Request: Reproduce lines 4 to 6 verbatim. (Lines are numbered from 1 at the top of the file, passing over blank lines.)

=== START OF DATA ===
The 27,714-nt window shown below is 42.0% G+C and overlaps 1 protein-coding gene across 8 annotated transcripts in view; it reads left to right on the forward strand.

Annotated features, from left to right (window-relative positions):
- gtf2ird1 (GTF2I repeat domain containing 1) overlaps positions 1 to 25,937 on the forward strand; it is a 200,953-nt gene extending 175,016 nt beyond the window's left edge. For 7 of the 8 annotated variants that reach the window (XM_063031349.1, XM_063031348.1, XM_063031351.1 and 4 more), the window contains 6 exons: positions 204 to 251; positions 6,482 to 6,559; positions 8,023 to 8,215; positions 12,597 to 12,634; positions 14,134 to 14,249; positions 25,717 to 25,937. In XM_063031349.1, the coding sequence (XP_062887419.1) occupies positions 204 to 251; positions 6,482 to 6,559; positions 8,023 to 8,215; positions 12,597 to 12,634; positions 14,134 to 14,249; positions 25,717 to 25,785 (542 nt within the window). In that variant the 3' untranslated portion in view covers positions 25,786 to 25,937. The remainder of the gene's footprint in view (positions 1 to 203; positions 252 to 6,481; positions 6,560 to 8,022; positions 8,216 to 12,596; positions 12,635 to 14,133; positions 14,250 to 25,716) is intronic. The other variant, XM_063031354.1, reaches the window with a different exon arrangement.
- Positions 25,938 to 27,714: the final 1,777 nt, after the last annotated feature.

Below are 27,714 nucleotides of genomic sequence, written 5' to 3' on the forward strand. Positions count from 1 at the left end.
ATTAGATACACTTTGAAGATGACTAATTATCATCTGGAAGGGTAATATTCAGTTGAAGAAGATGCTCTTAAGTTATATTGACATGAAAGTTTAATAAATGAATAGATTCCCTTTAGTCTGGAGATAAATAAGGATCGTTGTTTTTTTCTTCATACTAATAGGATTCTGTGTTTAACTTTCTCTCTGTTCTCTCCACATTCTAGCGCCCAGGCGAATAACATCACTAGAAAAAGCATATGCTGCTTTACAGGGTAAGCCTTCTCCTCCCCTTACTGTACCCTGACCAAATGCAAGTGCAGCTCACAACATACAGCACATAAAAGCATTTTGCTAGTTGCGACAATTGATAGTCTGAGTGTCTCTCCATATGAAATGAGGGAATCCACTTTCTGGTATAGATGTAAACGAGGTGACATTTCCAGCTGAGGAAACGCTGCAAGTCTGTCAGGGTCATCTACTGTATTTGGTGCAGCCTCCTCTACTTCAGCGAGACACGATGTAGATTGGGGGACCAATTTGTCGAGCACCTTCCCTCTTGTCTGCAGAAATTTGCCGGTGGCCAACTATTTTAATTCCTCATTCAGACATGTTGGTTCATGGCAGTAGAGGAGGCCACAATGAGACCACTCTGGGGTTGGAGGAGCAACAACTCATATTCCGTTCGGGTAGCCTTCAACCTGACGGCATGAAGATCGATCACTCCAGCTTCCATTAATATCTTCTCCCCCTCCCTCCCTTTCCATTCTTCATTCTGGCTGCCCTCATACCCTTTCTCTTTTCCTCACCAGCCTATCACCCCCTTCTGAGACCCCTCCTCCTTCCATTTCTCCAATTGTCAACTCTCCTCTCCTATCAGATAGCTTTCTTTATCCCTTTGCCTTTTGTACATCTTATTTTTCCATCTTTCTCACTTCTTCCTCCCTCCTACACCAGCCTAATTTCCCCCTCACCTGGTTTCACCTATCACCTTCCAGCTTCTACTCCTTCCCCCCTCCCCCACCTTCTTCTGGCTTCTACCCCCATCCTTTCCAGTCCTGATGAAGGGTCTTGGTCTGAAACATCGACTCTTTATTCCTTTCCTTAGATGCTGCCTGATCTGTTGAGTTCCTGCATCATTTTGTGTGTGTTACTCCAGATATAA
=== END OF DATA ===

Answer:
- Positions 25,938 to 27,714: the final 1,777 nt, after the last annotated feature.

Below are 27,714 nucleotides of genomic sequence, written 5' to 3' on the forward strand. Positions count from 1 at the left end.
ATTAGATACACTTTGAAGATGACTAATTATCATCTGGAAGGGTAATATTCAGTTGAAGAAGATGCTCTTAAGTTATATTGACATGAAAGTTTAATAAATGAATAGATTCCCTTTAGTCTGGAGATAAATAAGGATCGTTGTTTTTTTCTTCATACTAATAGGATTCTGTGTTTAACTTTCTCTCTGTTCTCTCCACATTCTAGCGCCCAGGCGAATAACATCACTAGAAAAAGCATATGCTGCTTTACAGGGTAAGCCTTCTCCTCCCCTTACTGTACCCTGACCAAATGCAAGTGCAGCTCACAACATACAGCACATAAAAGCATTTTGCTAGTTGCGACAATTGATAGTCTGAGTGTCTCTCCATATGAAATGAGGGAATCCACTTTCTGGTATAGATGTAAACGAGGTGACATTTCCAGCTGAGGAAACGCTGCAAGTCTGTCAGGGTCATCTACTGTATTTGGTGCAGCCTCCTCTACTTCAGCGAGACACGATGTAGATTGGGGGACCAATTTGTCGAGCACCTTCCCTCTTGTCTGCAGAAATTTGCCGGTGGCCAACTATTTTAATTCCTCATTCAGACATGTTGGTTCATGGCAGTAGAGGAGGCCACAATGAGACCACTCTGGGGTTGGAGGAGCAACAACTCATATTCCGTTCGGGTAGCCTTCAACCTGACGGCATGAAGATCGATCACTCCAGCTTCCATTAATATCTTCTCCCCCTCCCTCCCTTTCCATTCTTCATTCTGGCTGCCCTCATACCCTTTCTCTTTTCCTCACCAGCCTATCACCCCCTTCTGAGACCCCTCCTCCTTCCATTTCTCCAATTGTCAACTCTCCTCTCCTATCAGATAGCTTTCTTTATCCCTTTGCCTTTTGTACATCTTATTTTTCCATCTTTCTCACTTCTTCCTCCCTCCTACACCAGCCTAATTTCCCCCTCACCTGGTTTCACCTATCACCTTCCAGCTTCTACTCCTTCCCCCCTCCCCCACCTTCTTCTGGCTTCTACCCCCATCCTTTCCAGTCCTGATGAAGGGTCTTGGTCTGAAACATCGACTCTTTATTCCTTTCCTTAGATGCTGCCTGATCTGTTGAGTTCCTGCATCATTTTGTGTGTGTTACTCCAGATATAA